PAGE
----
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Authors: Musacchio, G.*
Bernhardsdottir, A.E.*
Ferreira, M.A.*
Falsaperla, S.*
Title: Education and earthquake hazard preparedness: How do they fit together?
Issue Date: Aug-2014
Keywords: earthquake hazard preparedness
Abstract: In the context of natural disasters, education is a method to achieve mitigating actions in case of severe damage caused by different sources.In regions prone to seismic activity, education is only a part of what can be defined as "earthquake hazard preparedness". Nevertheless, it is a significant part indeed, as it involves the building of awareness, the establishment of a culture of prevention, and even the increase of safety when it acts on the process of making future decisions. Bearing this in mind, the UPStrat-MAFA (Urban disasters Prevention Strategies using MAcroseismic Faults) projects relied on education to promote risk mitigation.Throughout the two-year long project (from 2012 to 2013), we analysed the weight that seismic-related topics have in the current education system within three European countries prone to seismic hazards. Highlighting the major weaknesses we found, we developed strategies to cope with the urge of a culture of safety. We are aware that children have a great potential as: (1) they are capable to learn behaviours that will be recalled in case of danger, (2) they are our best choice in terms of spreading culture of safety and best practices through a domino-effect (Cardona 2007; Stoltman et al. 2007; Wisner 2006; Kuhlicke et al. 2011), and (3) they represent citizens who will play a role in the future decision­making process. Therefore, we focussed on compulsory education to give a ground level evaluation of what is accessible to pupils and students. Assessments of the educational curricula on natural hazards and accessibility to risk reduction information have highlighted how schools worldwide are greatly unprepared in their natural hazards education (Komac et al., 2013). The study revealed that seismology-related topics are not mandatory subjects, while state education plans might not provide efficient raise in awareness because of unconscious learning underestimation. Children do not approach hazard education at an early age, namely when non-cognitive side of awareness has a better chance to be imprinted in mind. Conversely, valuable results may be lost by not teaching in late years of compulsory education, allowing in-depth understanding of the subject. Except for Iceland, Natural Hazards and related Earth-Science subjects become part of science education only at late age and only if students have chosen science curricula. In conclusions, schools and the need of a more efficient education in seismic and volcanic hazards do not seem to be tuned up. Moving from this evidence, we took actions for earthquake hazard education encompassing various tools that might be attractive for children. Hands-on and learn-by-playing approaches are among the best choices to raise children interests. Accordingly, we developed a video-game, which revealed to be a successful tool. This educational game provides a very useful way to help students gain knowledge and preparedness awareness, develop life-skills and positive safe habits in all ages.The game is available online for free. We have also observed that people often lack understanding or motivation to absorb information provided by media, concerning earthquake hazard and risk. Since education is not just schooling and is not only meant to reach children, we prepared five audio-video products addressed to a broad audience, from children to adults. Research has shown that the memory of a disaster remains preserved in the social sphere only for a certain period of time, unless it is kept vivid in the minds of people, or they are reminded by the provision of information (e.g., media, web) and the socially active preservation of the memory (Wisner, 2006; Biernacki et al., 2008; Komac, 2009; Komac et al., 2013).In the videos produced in the framework of the UPStrat-MAFA project, public perception and interviews with experts are presented to keep vivid the memory of disasters that might hit lands prone to earthquake hazards. An educational shake table is a versatile tool for educational purposes. It's a good tool to describe and investigate how forces act, as also to identify some of the factors that help make buildings earthquake­ proof including cross bracing and tuned mass dampers. Instituto Superior Tecnico adapted its digital educational small shake table to demonstrate in classes the dynamic performance of buildings/structures.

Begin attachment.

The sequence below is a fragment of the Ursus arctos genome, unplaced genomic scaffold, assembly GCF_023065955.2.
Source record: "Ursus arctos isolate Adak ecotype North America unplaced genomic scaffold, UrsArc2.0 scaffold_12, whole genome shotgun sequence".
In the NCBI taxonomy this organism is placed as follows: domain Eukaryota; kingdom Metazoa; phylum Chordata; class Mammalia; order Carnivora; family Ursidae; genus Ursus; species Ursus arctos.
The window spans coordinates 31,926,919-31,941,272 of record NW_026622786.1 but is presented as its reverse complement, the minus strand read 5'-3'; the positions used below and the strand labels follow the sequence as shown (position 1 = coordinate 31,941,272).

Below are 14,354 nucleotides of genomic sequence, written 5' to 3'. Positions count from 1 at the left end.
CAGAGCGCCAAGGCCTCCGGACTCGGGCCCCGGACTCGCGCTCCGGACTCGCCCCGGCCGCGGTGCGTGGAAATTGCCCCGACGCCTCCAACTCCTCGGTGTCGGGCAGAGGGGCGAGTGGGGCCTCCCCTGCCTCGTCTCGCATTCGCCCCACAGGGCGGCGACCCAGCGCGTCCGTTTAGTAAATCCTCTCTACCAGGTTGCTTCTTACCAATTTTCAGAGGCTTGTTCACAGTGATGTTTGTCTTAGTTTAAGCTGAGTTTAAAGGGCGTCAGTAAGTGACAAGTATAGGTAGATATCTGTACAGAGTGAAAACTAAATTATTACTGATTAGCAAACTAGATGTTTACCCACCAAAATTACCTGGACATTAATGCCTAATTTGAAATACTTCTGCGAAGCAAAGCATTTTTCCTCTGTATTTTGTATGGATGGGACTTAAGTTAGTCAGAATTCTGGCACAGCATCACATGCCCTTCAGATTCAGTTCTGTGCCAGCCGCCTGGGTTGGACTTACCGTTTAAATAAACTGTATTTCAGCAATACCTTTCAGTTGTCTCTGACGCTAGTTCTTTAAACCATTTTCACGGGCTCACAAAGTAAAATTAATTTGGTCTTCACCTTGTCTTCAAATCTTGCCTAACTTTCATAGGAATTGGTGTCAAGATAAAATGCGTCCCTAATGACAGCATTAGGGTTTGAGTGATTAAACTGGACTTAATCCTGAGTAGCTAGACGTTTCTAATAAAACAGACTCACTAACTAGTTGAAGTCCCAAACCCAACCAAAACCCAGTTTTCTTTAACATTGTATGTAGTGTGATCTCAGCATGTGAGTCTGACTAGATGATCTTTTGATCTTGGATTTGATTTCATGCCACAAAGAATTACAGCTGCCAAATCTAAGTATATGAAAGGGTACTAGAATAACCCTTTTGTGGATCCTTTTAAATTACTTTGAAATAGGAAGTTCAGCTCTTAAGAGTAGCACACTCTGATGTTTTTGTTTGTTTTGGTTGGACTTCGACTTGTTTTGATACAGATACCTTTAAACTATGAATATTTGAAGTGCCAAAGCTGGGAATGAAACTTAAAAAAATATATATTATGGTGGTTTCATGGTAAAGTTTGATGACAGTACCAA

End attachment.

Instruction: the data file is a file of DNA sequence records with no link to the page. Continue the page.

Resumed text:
Appears in Collections:Conference materials
04.06.99. General or miscellaneous

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